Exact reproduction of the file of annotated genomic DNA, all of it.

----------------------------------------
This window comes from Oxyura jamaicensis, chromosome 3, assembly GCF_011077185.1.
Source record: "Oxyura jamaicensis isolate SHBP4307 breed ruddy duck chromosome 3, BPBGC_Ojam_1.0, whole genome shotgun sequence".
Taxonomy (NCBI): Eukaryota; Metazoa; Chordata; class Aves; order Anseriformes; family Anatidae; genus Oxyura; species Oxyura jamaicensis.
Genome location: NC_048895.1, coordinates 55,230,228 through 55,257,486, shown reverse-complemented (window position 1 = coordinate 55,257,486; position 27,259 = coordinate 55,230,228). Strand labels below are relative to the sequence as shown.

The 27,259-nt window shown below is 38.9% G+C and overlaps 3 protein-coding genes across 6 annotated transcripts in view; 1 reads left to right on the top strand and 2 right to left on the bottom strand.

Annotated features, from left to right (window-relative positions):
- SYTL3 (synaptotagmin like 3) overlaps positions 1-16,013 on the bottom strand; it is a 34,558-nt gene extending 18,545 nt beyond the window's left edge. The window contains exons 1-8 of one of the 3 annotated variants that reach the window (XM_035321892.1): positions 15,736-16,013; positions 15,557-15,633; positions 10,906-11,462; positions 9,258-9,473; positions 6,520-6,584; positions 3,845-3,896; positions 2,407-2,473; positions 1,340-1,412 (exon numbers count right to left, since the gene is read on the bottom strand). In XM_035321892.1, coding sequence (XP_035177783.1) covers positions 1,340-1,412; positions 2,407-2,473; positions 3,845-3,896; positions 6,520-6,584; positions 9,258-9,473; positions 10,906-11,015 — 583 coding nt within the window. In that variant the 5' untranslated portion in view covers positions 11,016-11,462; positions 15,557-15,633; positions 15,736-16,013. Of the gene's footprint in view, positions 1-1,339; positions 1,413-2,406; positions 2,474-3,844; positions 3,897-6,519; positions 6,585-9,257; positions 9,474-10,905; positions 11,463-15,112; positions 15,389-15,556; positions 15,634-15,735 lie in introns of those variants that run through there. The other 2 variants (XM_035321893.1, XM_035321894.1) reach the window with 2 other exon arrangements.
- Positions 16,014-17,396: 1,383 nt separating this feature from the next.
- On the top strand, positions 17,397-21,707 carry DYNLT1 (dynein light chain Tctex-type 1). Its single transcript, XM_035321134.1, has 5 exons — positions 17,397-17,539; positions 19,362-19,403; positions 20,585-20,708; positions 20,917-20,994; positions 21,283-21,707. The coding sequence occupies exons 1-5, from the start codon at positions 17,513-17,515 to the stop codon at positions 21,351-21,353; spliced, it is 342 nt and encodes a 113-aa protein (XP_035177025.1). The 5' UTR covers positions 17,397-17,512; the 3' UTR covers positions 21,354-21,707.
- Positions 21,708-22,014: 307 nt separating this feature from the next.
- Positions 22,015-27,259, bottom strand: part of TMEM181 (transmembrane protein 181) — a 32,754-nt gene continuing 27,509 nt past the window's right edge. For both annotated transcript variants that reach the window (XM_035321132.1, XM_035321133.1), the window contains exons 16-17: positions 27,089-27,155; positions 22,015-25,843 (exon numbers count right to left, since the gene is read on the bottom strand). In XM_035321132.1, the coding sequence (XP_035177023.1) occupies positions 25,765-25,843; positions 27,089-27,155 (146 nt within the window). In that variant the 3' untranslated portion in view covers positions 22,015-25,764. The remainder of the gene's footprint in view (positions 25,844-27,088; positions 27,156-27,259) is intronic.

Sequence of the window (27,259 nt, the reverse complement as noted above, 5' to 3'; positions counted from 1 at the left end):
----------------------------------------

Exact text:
This window comes from Oxyura jamaicensis, chromosome 3, assembly GCF_011077185.1.
Source record: "Oxyura jamaicensis isolate SHBP4307 breed ruddy duck chromosome 3, BPBGC_Ojam_1.0, whole genome shotgun sequence".
Taxonomy (NCBI): Eukaryota; Metazoa; Chordata; class Aves; order Anseriformes; family Anatidae; genus Oxyura; species Oxyura jamaicensis.
Genome location: NC_048895.1, coordinates 55,230,228 through 55,257,486, shown reverse-complemented (window position 1 = coordinate 55,257,486; position 27,259 = coordinate 55,230,228). Strand labels below are relative to the sequence as shown.

The 27,259-nt window shown below is 38.9% G+C and overlaps 3 protein-coding genes across 6 annotated transcripts in view; 1 reads left to right on the top strand and 2 right to left on the bottom strand.

Annotated features, from left to right (window-relative positions):
- SYTL3 (synaptotagmin like 3) overlaps positions 1-16,013 on the bottom strand; it is a 34,558-nt gene extending 18,545 nt beyond the window's left edge. The window contains exons 1-8 of one of the 3 annotated variants that reach the window (XM_035321892.1): positions 15,736-16,013; positions 15,557-15,633; positions 10,906-11,462; positions 9,258-9,473; positions 6,520-6,584; positions 3,845-3,896; positions 2,407-2,473; positions 1,340-1,412 (exon numbers count right to left, since the gene is read on the bottom strand). In XM_035321892.1, coding sequence (XP_035177783.1) covers positions 1,340-1,412; positions 2,407-2,473; positions 3,845-3,896; positions 6,520-6,584; positions 9,258-9,473; positions 10,906-11,015 — 583 coding nt within the window. In that variant the 5' untranslated portion in view covers positions 11,016-11,462; positions 15,557-15,633; positions 15,736-16,013. Of the gene's footprint in view, positions 1-1,339; positions 1,413-2,406; positions 2,474-3,844; positions 3,897-6,519; positions 6,585-9,257; positions 9,474-10,905; positions 11,463-15,112; positions 15,389-15,556; positions 15,634-15,735 lie in introns of those variants that run through there. The other 2 variants (XM_035321893.1, XM_035321894.1) reach the window with 2 other exon arrangements.
- Positions 16,014-17,396: 1,383 nt separating this feature from the next.
- On the top strand, positions 17,397-21,707 carry DYNLT1 (dynein light chain Tctex-type 1). Its single transcript, XM_035321134.1, has 5 exons — positions 17,397-17,539; positions 19,362-19,403; positions 20,585-20,708; positions 20,917-20,994; positions 21,283-21,707. The coding sequence occupies exons 1-5, from the start codon at positions 17,513-17,515 to the stop codon at positions 21,351-21,353; spliced, it is 342 nt and encodes a 113-aa protein (XP_035177025.1). The 5' UTR covers positions 17,397-17,512; the 3' UTR covers positions 21,354-21,707.
- Positions 21,708-22,014: 307 nt separating this feature from the next.
- Positions 22,015-27,259, bottom strand: part of TMEM181 (transmembrane protein 181) — a 32,754-nt gene continuing 27,509 nt past the window's right edge. For both annotated transcript variants that reach the window (XM_035321132.1, XM_035321133.1), the window contains exons 16-17: positions 27,089-27,155; positions 22,015-25,843 (exon numbers count right to left, since the gene is read on the bottom strand). In XM_035321132.1, the coding sequence (XP_035177023.1) occupies positions 25,765-25,843; positions 27,089-27,155 (146 nt within the window). In that variant the 3' untranslated portion in view covers positions 22,015-25,764. The remainder of the gene's footprint in view (positions 25,844-27,088; positions 27,156-27,259) is intronic.

Sequence of the window (27,259 nt, the reverse complement as noted above, 5' to 3'; positions counted from 1 at the left end):